Manpower : Lost in Canyonlands, Utah

The Roadless Rule was a Clinton-era gift to wilderness adventure put in place in 2001. The policy protects 58 million acres of federal land from road building. It was effectively rendered null when the Bush administration left it up to each state to draft their own Rule. For nearly a decade, the status of this policy remained in the limbo of the Courts. President Obama expressed his administration’s support for a federal Rule, but there are many conflicts to resolve, and policing the federal timber inventory is not exactly high on the agenda these days.

In April 2004, I photographed four friends on a unique little adventure in Canyonlands, Utah. The goal was to free climb four classic desert towers over 7 days along the remote, 100-mile White Rim Trail. The real challenge? To do the whole thing self-contained, by human power alone. This trip is a celebration of the kind of adventure you can have by leaving the car behind for a little while.

“Manpower” is a story of this adventure I wrote and re-wrote over the years, and it’s never been published in its entirety. I had asked everyone to keep a journal and with their permission included their personal thoughts in the story. It’s a little long for a blog entry, but I think I’m going to try something new here and post it as a two-part serial.

Enjoy and feel free to share this content.


Manpower, Part 1:

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The 600-foot twin sandstone towers of Monster (left) and Washerwoman

Rain drops sent up puffs of dust around me as I burrowed deeper into my bivy sack. I clicked on my headlamp and looked at my watch: 10:30pm. Clouds had begun to obscure the stars and moon a couple hours ago when Zack, Devon and I were still finding our way out of the canyon. Our two friends Trent and Chaz had left before us, and we expected to arrive at our campsite to blazing stoves and bright tents. Instead it was dark and silent when we stumbled into camp. The cliff-lined amphitheater surrounding us was treacherous in the dark, booby-trapped with loose ledges, and direction-robbing side canyons. You could easily run out of light and get lost out there, or worse. Tired and hungry after a full day climbing, we cooked dinner, hollering into the dark. We finally made the decision to stay put until morning, and to send out a search party at first light.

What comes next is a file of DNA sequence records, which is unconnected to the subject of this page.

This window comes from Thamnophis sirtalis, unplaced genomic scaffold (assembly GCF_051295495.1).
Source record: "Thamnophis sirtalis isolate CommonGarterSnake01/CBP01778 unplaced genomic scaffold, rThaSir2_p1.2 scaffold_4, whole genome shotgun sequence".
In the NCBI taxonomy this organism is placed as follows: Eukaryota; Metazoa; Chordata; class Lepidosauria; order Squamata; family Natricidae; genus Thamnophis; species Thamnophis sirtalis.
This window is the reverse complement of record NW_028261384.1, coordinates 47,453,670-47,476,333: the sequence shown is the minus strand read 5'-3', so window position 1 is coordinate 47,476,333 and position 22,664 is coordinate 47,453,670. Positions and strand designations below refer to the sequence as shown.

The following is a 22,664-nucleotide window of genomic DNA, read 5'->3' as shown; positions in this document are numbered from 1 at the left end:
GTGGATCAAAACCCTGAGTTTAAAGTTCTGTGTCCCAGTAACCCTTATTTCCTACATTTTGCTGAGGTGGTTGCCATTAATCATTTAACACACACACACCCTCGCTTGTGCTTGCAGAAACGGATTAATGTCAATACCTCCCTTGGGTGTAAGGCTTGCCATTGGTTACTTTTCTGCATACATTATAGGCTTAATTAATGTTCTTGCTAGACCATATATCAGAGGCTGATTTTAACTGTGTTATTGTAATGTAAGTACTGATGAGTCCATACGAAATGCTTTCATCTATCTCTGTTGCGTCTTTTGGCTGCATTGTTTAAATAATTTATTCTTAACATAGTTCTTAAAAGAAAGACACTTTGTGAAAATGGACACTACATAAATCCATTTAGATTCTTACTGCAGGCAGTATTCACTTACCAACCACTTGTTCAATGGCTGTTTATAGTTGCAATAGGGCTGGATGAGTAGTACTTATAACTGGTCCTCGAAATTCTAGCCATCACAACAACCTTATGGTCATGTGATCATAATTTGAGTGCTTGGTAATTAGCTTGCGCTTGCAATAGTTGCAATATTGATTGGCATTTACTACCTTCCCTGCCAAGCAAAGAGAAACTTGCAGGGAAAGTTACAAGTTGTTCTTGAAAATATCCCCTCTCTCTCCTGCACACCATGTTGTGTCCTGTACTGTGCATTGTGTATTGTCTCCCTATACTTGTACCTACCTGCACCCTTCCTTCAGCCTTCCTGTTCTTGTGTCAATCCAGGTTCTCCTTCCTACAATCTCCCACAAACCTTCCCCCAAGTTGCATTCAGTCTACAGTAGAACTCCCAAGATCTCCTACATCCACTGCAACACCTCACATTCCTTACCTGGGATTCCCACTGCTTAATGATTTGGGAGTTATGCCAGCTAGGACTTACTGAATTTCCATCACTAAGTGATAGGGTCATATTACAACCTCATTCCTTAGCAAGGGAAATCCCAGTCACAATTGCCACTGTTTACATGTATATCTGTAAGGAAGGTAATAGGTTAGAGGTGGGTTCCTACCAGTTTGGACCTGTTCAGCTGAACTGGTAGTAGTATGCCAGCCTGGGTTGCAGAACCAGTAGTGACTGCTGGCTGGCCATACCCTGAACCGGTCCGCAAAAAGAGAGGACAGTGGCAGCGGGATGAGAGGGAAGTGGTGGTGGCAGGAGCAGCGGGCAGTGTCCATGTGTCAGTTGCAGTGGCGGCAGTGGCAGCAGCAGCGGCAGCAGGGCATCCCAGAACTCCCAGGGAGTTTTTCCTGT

I couldn’t sleep, feeling that familiar buzz from another night out in the wild. Days away from any road, service, or even water, we were committed to the landscape. We were also committed to an idea: to travel through this landscape on human power alone, in one of the few places left in America that you could still die trying to find your way out of: the desert Southwest.

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Chaz, keeping Utah wild. The start of the 100-mile White Rim Trail is visible in the canyon below.

At the start of the 21st century there were more automobiles per American household than licensed drivers, and a well-planned, well-maintained system of highways covered the nation. In 1925, seeing the first mass-produced autos coming off the line, naturalist Aldo Leopold wrote, “The time is almost upon us when a pack-train must wind its way up a graveled highway and turn its bell-mare in the pasture of a summer hotel. When that day comes, the pack-train will be dead, the diamond hitch will be merely rope, … and thenceforth the march of empire will be a matter of gasoline and four wheel brakes.” A century later, the march goes on. Even the “graveled highway” of Leopold’s time would seem quaint and primitive if encountered today.

The idea that some public land should be protected from mechanized development was in its infancy in Leopold’s time. The invasion of the automobile and paved road into the American landscape added urgency to this movement. Arthur Carhart first officially used the term “wilderness” in 1920 to designate Trappers Lake in the White River National Forest in Colorado as forever “roadless.” The effort to officially protect land from development was further championed by Leopold. Since humans cause destruction of the land, he reasoned, humans ought to be responsible for protecting and preserving it.  The New Mexico forester was one of the first to voice a purely ethical argument for preserving wilderness, one that remained unpopular until much later.

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Roadless. Canyonlands, Utah